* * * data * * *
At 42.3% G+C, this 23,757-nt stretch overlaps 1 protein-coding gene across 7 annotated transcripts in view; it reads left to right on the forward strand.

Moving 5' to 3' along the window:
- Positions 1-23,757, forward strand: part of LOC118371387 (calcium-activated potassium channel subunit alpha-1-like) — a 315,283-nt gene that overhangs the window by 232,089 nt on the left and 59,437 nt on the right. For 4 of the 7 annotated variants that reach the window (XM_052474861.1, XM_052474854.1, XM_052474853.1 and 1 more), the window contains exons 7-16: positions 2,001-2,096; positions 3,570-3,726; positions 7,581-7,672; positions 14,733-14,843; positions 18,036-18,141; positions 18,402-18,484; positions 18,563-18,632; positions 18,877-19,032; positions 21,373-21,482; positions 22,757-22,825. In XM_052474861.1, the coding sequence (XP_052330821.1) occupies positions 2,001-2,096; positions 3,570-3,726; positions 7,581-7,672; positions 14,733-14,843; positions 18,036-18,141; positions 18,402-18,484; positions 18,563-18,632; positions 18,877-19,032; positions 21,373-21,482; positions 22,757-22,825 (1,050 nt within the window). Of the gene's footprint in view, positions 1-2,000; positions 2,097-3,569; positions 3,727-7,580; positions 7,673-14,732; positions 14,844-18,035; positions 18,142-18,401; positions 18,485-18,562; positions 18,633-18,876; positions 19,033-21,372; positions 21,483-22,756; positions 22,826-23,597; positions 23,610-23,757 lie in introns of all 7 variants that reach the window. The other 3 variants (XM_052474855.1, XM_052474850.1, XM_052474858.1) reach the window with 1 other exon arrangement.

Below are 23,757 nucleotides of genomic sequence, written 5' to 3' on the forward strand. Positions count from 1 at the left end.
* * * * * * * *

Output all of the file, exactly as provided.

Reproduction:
At 42.3% G+C, this 23,757-nt stretch overlaps 1 protein-coding gene across 7 annotated transcripts in view; it reads left to right on the forward strand.

Moving 5' to 3' along the window:
- Positions 1-23,757, forward strand: part of LOC118371387 (calcium-activated potassium channel subunit alpha-1-like) — a 315,283-nt gene that overhangs the window by 232,089 nt on the left and 59,437 nt on the right. For 4 of the 7 annotated variants that reach the window (XM_052474861.1, XM_052474854.1, XM_052474853.1 and 1 more), the window contains exons 7-16: positions 2,001-2,096; positions 3,570-3,726; positions 7,581-7,672; positions 14,733-14,843; positions 18,036-18,141; positions 18,402-18,484; positions 18,563-18,632; positions 18,877-19,032; positions 21,373-21,482; positions 22,757-22,825. In XM_052474861.1, the coding sequence (XP_052330821.1) occupies positions 2,001-2,096; positions 3,570-3,726; positions 7,581-7,672; positions 14,733-14,843; positions 18,036-18,141; positions 18,402-18,484; positions 18,563-18,632; positions 18,877-19,032; positions 21,373-21,482; positions 22,757-22,825 (1,050 nt within the window). Of the gene's footprint in view, positions 1-2,000; positions 2,097-3,569; positions 3,727-7,580; positions 7,673-14,732; positions 14,844-18,035; positions 18,142-18,401; positions 18,485-18,562; positions 18,633-18,876; positions 19,033-21,372; positions 21,483-22,756; positions 22,826-23,597; positions 23,610-23,757 lie in introns of all 7 variants that reach the window. The other 3 variants (XM_052474855.1, XM_052474850.1, XM_052474858.1) reach the window with 1 other exon arrangement.

Below are 23,757 nucleotides of genomic sequence, written 5' to 3' on the forward strand. Positions count from 1 at the left end.